The growing demand for seafood
Australia’s population is predicted to reach 46 million by 20751. Among the many challenges this will bring is the need for Australia to continue to secure its own food supply, contribute to the food supply of the region and be competitive in global food markets.
Australia’s animal-based food industries have a major role to play in meeting this challenge. The well established terrestrial livestock sectors (beef, dairy and others) currently export between 60 per cent and 70 per cent of their production, with an annual export value of around $7.5 billion. Thus the livestock sector is well placed to continue to play a major role in Australia’s food supplies and export markets.
In contrast to this, 70 per cent of the seafood that Australians consume is imported, with annual imports of around $1.5 billion. Around 50 per cent of our prawns are imported. This represents a significant opportunity for environmentally and economically sustainable growth of marine aquaculture in Australia.
Globally, aquaculture has been the fastest growing food production sector since the 1950s, approximately doubling production each decade. The global growth of aquaculture (7 per cent per year) far exceeds that of human population growth (0.5 per cent per year) and that of food production on land (2 per cent per year).
Of particular significance to Australia is that marine aquaculture is a drought-proof industry and there is huge potential for economically and environmentally sustainable expansion of pond-based marine aquaculture around our northern coast line.
Sustainable prawn farming
Our scientists undertook a ten year program of selective breeding in order to develop the prawn now being used by prawn farmers in Australia.
Domesticated founder stocks have been established at three farms. Broodstock rearing knowledge and technology has been transferred from CSIRO to each farm. Novel genetic and viral health screening and mating allocation systems developed by CSIRO, are being implemented on-farm.
The use of genetic markers means that natural mating is now a cost-effective alternative to rearing each breeding family in separate tanks. The viral screening technology is assisting the industry to develop breeds that are highly tolerant to endemic diseases.
The prawn that ticks all the boxes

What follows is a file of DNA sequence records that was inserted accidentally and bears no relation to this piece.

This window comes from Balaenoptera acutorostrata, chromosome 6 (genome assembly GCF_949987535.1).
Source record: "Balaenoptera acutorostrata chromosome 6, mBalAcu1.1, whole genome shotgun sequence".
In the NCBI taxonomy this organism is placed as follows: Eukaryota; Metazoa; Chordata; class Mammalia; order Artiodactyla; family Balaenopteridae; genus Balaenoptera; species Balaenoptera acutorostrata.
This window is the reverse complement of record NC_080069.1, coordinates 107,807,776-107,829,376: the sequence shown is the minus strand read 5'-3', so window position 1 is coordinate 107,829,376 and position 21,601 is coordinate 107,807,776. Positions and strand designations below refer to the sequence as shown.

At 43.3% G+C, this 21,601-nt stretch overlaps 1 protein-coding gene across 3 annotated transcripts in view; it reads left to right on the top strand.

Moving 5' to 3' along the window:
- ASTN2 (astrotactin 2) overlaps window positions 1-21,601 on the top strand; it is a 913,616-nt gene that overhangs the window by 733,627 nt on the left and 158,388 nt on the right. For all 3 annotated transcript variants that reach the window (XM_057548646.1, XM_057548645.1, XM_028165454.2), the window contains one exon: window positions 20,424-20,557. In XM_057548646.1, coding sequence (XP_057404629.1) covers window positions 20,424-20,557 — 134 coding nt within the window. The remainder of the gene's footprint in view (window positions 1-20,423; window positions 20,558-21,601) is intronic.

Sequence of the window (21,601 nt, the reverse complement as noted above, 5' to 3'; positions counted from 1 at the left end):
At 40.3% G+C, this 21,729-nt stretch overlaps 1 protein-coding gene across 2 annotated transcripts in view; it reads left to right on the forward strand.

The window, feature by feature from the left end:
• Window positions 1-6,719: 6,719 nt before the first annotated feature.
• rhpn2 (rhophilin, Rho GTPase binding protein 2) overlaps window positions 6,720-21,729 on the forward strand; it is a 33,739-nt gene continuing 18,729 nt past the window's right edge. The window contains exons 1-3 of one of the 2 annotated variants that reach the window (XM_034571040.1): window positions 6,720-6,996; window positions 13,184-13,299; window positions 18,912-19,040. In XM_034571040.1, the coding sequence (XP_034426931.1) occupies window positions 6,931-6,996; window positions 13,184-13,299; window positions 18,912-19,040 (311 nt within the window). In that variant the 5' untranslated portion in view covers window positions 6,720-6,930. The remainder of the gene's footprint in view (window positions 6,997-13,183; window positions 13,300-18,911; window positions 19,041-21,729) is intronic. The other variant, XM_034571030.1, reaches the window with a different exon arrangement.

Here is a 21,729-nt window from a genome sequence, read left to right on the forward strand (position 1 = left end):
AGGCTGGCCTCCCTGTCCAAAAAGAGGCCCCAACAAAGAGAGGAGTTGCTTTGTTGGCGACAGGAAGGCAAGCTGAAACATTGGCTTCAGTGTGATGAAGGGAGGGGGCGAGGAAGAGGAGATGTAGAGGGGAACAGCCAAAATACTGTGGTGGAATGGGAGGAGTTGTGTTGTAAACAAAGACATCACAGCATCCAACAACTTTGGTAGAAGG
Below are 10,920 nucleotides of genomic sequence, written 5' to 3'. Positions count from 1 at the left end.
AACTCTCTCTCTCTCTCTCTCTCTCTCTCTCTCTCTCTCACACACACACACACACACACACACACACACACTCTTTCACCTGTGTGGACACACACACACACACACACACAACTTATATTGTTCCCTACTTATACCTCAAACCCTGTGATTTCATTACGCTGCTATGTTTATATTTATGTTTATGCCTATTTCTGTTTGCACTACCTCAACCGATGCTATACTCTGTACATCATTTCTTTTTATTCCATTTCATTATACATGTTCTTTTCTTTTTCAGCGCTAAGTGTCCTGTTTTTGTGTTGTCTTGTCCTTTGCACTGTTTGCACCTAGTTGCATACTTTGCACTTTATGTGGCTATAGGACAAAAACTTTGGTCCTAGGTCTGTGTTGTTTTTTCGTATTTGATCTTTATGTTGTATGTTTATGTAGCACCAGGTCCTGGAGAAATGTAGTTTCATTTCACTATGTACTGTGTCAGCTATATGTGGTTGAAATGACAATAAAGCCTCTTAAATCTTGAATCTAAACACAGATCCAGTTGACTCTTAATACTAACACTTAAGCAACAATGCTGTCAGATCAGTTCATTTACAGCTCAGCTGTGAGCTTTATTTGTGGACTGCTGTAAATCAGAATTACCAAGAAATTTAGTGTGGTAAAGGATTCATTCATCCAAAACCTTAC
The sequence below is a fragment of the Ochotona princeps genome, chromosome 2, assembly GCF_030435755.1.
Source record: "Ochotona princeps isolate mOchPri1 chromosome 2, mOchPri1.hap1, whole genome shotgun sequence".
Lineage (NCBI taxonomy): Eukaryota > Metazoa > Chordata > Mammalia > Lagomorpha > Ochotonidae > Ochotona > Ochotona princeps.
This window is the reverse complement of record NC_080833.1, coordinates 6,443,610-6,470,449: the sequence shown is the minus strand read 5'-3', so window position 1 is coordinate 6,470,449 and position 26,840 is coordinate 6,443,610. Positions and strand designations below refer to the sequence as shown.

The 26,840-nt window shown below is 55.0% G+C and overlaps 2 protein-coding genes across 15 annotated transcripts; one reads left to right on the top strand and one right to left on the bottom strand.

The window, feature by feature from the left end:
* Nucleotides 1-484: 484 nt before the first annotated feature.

The Australian Black Tiger prawn, developed through a collaboration between CSIRO and industry partners, has many positive features:
- Developed and bred in Australia – the new breed is providing a real boost for the prawn farming industry in Australia, resulting in job growth, more profitable and productive businesses, and fresher home-grown product.
- Tastier – the new Black Tiger breed has won five gold medals at the Sydney Royal Easter Show for Gold Coast Marine Aquaculture in the last two years, including the highest award possible: ‘Champion of Show’.
- Sustainable and renewable – the new breed is grown and farmed in drought-proof salt water ponds, which eases pressure on ocean/estuary stocks. Having a home grown supply of breeding stock also allows for continuity and consistency of production.
- More productive – the new breeds have improved growth and survival rates, boosting pond yields by more than 50 per cent. The average industry productivity for farmed prawns is five tonnes per hectare. The new prawns produced an average of 12.8 tonnes per hectare in 2009. After eight generations of selective breeding at one Australian prawn farm, the average yield of the new breed the following year (2010) was 17.5 tonnes per hectare. One pond produced 24.2 tonnes per hectare - a world record yield result for Black Tiger prawns.
- Securing food supply – the sustainable and high yielding new prawn breed could play an important role in helping secure food supplies around the world through the production of a more sustainable, continuous, consistent and higher yielding source of healthy protein.
Potential for huge industry growth
Independent economic analysis indicates that if the entire Australian Black Tiger prawn industry adopted this new breeding technology, it would increase the industry’s production from 5000 tonnes to 12,500 tonnes and add $120 million to the value of the industry by 2020 (assuming no further expansion of production area).
The significance of the research project is in dramatically improving the production efficiency and profitability of locally produced seafood.
The critical enabling technology, developed by CSIRO, now means Australian prawn producers can out-compete international producers, despite the lower labour costs in most of the competing countries.